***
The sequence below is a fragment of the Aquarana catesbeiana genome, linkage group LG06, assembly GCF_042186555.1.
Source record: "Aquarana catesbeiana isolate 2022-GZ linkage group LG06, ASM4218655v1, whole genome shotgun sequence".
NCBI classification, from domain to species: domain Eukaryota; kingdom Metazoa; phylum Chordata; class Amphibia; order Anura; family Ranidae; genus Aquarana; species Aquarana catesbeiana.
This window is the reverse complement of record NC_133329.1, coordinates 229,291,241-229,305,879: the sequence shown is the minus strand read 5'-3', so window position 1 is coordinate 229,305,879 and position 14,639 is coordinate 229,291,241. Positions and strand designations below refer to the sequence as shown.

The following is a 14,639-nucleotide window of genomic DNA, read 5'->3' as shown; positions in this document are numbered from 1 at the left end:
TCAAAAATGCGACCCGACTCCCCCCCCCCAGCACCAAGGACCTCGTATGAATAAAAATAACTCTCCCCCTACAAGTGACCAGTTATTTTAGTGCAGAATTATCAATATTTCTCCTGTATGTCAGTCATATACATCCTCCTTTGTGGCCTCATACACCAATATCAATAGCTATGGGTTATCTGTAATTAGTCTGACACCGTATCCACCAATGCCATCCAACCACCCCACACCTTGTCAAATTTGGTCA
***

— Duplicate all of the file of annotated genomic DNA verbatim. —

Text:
The sequence below is a fragment of the Aquarana catesbeiana genome, linkage group LG06, assembly GCF_042186555.1.
Source record: "Aquarana catesbeiana isolate 2022-GZ linkage group LG06, ASM4218655v1, whole genome shotgun sequence".
NCBI classification, from domain to species: domain Eukaryota; kingdom Metazoa; phylum Chordata; class Amphibia; order Anura; family Ranidae; genus Aquarana; species Aquarana catesbeiana.
This window is the reverse complement of record NC_133329.1, coordinates 229,291,241-229,305,879: the sequence shown is the minus strand read 5'-3', so window position 1 is coordinate 229,305,879 and position 14,639 is coordinate 229,291,241. Positions and strand designations below refer to the sequence as shown.

The following is a 14,639-nucleotide window of genomic DNA, read 5'->3' as shown; positions in this document are numbered from 1 at the left end:
TCAAAAATGCGACCCGACTCCCCCCCCCCAGCACCAAGGACCTCGTATGAATAAAAATAACTCTCCCCCTACAAGTGACCAGTTATTTTAGTGCAGAATTATCAATATTTCTCCTGTATGTCAGTCATATACATCCTCCTTTGTGGCCTCATACACCAATATCAATAGCTATGGGTTATCTGTAATTAGTCTGACACCGTATCCACCAATGCCATCCAACCACCCCACACCTTGTCAAATTTGGTCA